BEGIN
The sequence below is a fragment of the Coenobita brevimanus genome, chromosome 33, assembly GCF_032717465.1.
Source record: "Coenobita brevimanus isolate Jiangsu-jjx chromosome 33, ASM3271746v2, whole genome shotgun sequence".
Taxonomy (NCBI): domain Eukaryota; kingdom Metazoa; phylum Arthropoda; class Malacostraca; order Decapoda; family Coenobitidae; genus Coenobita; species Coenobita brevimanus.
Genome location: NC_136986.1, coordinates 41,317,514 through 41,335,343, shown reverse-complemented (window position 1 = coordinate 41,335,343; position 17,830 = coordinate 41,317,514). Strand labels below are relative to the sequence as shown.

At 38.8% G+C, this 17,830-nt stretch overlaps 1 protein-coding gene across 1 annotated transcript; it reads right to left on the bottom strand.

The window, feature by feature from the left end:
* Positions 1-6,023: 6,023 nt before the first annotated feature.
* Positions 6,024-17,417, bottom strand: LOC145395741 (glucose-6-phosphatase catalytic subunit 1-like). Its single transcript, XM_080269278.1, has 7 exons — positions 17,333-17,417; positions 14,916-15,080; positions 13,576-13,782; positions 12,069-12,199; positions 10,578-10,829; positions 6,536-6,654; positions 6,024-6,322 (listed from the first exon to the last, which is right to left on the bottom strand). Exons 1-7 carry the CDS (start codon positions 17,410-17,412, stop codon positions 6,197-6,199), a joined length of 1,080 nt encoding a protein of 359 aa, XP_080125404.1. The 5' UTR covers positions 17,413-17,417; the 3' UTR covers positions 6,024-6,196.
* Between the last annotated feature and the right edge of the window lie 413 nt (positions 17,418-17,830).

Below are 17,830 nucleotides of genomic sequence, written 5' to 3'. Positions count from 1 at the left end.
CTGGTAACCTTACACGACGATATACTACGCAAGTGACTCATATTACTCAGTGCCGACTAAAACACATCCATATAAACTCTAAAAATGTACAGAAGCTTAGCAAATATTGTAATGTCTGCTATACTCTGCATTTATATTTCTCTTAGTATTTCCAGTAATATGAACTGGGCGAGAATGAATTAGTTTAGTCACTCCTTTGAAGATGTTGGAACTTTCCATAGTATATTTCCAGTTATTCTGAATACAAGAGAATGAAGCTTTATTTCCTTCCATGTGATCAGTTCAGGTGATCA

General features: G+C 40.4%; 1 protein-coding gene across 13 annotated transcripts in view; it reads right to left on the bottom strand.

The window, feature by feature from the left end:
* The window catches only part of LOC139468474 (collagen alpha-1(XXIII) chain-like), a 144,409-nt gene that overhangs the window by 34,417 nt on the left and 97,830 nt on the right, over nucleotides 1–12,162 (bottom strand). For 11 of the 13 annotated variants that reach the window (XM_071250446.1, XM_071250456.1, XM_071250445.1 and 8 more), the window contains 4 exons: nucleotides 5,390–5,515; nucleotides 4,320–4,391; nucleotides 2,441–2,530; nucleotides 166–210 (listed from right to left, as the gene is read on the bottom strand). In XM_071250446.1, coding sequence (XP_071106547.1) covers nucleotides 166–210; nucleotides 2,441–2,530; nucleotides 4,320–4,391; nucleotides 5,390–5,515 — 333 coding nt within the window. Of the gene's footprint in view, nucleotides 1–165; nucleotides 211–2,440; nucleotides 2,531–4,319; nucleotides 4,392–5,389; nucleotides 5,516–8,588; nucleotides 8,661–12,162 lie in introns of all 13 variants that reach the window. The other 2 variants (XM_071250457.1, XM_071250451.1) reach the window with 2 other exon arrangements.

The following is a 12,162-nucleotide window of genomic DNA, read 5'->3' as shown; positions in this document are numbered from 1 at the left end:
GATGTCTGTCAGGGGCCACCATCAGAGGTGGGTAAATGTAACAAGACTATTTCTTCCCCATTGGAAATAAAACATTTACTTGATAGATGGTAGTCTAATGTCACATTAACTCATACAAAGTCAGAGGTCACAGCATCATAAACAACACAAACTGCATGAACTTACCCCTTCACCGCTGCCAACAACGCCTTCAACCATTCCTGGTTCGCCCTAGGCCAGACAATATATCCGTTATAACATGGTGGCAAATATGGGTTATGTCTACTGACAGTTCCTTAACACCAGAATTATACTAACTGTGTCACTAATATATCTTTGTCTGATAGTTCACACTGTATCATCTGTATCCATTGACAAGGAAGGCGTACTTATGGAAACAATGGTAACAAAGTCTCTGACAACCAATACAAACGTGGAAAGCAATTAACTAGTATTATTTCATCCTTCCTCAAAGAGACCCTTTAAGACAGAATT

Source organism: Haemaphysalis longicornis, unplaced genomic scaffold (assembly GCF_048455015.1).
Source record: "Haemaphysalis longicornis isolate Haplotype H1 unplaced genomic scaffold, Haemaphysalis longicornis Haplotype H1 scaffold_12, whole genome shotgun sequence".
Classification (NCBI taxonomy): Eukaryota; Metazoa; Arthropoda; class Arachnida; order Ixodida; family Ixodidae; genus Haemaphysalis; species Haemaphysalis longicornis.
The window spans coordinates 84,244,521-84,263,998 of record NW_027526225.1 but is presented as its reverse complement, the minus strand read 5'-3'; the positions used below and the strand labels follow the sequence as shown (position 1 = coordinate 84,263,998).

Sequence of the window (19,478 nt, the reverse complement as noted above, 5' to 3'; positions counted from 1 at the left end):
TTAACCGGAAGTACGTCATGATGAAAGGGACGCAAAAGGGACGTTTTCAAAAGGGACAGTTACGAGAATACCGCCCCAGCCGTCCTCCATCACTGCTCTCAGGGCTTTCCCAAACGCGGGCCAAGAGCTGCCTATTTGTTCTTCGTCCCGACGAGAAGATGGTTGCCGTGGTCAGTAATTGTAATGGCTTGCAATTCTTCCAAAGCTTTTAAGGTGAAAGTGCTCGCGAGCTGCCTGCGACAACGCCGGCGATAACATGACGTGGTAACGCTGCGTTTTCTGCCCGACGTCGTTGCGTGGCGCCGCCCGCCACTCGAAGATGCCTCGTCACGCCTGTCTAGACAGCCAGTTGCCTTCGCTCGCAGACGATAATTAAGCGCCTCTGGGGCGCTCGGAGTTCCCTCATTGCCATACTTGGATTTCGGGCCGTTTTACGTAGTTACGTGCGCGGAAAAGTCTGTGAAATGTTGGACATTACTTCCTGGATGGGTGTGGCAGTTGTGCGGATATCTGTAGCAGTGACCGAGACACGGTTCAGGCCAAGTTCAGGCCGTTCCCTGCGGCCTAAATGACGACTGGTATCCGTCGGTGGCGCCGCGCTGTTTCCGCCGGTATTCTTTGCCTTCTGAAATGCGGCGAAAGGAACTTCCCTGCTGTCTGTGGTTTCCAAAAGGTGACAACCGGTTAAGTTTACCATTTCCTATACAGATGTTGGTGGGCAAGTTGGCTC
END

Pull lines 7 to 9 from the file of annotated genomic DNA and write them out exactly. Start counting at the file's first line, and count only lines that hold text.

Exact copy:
* Positions 1-6,023: 6,023 nt before the first annotated feature.
* Positions 6,024-17,417, bottom strand: LOC145395741 (glucose-6-phosphatase catalytic subunit 1-like). Its single transcript, XM_080269278.1, has 7 exons — positions 17,333-17,417; positions 14,916-15,080; positions 13,576-13,782; positions 12,069-12,199; positions 10,578-10,829; positions 6,536-6,654; positions 6,024-6,322 (listed from the first exon to the last, which is right to left on the bottom strand). Exons 1-7 carry the CDS (start codon positions 17,410-17,412, stop codon positions 6,197-6,199), a joined length of 1,080 nt encoding a protein of 359 aa, XP_080125404.1. The 5' UTR covers positions 17,413-17,417; the 3' UTR covers positions 6,024-6,196.
* Between the last annotated feature and the right edge of the window lie 413 nt (positions 17,418-17,830).